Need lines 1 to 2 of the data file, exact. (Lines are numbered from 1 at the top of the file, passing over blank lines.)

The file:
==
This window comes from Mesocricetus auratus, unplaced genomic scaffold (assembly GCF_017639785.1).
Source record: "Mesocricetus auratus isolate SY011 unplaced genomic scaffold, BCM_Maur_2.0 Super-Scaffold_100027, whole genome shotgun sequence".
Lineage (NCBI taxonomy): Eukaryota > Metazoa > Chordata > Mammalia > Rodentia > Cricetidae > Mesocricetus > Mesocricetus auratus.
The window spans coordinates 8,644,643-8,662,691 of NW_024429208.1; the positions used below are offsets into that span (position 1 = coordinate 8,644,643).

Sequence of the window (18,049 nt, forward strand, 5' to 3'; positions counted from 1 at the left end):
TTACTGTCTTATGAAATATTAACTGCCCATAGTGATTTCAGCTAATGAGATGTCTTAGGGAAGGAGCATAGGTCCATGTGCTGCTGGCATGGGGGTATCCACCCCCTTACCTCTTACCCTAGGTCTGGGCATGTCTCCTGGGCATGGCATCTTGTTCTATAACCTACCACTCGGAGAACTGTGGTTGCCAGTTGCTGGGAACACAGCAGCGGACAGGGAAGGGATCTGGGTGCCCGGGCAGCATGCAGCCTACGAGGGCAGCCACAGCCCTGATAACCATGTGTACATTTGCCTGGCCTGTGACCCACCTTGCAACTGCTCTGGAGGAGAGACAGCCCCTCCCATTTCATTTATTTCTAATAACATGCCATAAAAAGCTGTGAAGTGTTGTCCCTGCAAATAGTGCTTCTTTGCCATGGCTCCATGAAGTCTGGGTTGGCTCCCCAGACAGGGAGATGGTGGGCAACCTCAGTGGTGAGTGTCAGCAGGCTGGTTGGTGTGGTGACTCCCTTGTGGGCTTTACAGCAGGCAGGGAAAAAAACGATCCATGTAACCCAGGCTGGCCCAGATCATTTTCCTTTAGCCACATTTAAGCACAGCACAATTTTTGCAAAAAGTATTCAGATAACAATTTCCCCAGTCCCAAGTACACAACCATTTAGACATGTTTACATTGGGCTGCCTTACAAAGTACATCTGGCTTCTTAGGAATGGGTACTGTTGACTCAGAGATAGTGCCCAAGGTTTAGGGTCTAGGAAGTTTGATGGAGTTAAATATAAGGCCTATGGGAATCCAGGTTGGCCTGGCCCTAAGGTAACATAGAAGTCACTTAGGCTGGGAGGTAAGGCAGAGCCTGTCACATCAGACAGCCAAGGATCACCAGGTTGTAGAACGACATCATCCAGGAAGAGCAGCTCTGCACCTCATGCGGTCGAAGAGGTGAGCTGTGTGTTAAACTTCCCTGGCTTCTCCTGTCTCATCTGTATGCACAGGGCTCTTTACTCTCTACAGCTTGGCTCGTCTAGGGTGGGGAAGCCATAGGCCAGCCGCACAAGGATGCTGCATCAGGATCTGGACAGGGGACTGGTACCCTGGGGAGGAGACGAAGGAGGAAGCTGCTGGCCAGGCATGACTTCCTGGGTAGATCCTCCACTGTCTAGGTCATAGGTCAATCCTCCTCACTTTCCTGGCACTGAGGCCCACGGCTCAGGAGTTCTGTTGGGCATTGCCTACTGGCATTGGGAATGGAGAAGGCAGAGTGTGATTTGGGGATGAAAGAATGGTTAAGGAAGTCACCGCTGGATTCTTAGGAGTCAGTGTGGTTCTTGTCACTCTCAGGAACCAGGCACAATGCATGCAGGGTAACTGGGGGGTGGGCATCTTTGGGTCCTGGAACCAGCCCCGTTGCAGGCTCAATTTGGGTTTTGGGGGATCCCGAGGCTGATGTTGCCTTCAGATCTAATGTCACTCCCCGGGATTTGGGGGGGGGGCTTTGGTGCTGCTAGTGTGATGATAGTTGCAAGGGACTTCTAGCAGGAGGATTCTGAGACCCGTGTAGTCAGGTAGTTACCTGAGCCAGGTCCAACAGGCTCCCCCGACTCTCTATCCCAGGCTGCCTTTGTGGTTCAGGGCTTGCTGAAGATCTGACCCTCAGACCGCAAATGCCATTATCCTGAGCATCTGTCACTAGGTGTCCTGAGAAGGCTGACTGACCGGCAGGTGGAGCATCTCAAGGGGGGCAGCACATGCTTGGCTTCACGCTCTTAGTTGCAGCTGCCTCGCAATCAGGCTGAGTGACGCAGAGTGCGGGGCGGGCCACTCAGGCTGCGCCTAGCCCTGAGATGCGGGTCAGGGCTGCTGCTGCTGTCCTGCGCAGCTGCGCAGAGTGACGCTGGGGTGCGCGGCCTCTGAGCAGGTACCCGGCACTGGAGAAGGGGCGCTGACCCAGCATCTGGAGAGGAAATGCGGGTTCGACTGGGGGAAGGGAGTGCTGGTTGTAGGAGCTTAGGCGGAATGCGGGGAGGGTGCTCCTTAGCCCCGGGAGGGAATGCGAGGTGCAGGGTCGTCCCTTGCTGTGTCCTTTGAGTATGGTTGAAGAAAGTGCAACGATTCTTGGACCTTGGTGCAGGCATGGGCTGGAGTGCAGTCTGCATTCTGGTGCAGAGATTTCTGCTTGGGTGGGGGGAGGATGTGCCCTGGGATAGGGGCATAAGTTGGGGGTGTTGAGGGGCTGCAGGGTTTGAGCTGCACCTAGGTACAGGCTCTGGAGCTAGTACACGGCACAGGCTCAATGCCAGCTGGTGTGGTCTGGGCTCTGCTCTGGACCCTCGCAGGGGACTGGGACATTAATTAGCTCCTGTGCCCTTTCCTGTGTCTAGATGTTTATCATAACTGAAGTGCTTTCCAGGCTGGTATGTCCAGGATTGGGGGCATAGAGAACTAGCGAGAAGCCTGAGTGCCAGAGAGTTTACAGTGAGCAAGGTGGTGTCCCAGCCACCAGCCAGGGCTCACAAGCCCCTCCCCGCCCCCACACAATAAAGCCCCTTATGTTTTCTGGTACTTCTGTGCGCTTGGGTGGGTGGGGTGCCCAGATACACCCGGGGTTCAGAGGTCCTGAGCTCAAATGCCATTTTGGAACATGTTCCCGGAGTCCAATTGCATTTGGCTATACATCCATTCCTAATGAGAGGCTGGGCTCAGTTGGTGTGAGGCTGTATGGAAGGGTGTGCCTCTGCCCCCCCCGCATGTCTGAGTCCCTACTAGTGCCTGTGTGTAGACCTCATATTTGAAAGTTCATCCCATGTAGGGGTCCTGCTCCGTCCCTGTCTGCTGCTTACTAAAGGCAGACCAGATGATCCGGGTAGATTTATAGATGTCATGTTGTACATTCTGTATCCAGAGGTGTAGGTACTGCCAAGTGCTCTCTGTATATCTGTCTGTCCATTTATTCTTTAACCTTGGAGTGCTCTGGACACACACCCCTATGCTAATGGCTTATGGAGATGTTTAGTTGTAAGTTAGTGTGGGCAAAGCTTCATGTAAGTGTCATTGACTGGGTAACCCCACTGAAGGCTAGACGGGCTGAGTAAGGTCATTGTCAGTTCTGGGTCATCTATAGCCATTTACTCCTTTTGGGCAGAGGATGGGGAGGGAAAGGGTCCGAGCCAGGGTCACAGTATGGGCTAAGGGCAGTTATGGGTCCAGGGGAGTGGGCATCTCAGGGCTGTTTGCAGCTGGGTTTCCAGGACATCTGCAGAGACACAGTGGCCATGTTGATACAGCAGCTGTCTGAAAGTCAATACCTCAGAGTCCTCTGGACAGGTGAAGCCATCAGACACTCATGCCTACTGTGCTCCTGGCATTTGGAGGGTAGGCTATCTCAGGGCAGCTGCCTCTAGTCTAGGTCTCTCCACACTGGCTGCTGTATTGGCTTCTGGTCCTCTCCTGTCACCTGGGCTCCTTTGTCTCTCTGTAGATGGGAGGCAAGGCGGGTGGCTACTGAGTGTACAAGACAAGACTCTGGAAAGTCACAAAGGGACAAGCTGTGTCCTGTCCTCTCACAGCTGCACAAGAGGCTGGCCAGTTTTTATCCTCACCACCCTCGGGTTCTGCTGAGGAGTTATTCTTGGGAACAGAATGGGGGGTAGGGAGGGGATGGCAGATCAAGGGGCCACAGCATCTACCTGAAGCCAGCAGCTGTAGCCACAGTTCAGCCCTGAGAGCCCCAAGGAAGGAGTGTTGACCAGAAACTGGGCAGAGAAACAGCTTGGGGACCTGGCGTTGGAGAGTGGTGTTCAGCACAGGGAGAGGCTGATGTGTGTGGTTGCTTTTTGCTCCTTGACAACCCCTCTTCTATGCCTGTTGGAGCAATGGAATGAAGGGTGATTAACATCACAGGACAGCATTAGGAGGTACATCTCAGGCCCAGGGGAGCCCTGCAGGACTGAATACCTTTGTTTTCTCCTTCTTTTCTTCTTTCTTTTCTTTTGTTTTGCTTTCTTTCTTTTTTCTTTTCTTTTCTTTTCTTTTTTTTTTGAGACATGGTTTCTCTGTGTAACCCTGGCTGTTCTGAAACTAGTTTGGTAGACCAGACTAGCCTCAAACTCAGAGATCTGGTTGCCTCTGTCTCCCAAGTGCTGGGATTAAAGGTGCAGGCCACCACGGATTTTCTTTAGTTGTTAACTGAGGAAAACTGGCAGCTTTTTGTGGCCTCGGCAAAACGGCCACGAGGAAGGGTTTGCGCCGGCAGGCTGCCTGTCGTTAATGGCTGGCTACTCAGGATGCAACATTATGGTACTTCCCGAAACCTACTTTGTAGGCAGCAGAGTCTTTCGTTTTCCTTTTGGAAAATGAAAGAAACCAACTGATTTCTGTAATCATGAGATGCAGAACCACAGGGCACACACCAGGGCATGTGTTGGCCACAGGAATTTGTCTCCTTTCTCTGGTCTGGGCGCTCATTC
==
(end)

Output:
This window comes from Mesocricetus auratus, unplaced genomic scaffold (assembly GCF_017639785.1).
Source record: "Mesocricetus auratus isolate SY011 unplaced genomic scaffold, BCM_Maur_2.0 Super-Scaffold_100027, whole genome shotgun sequence".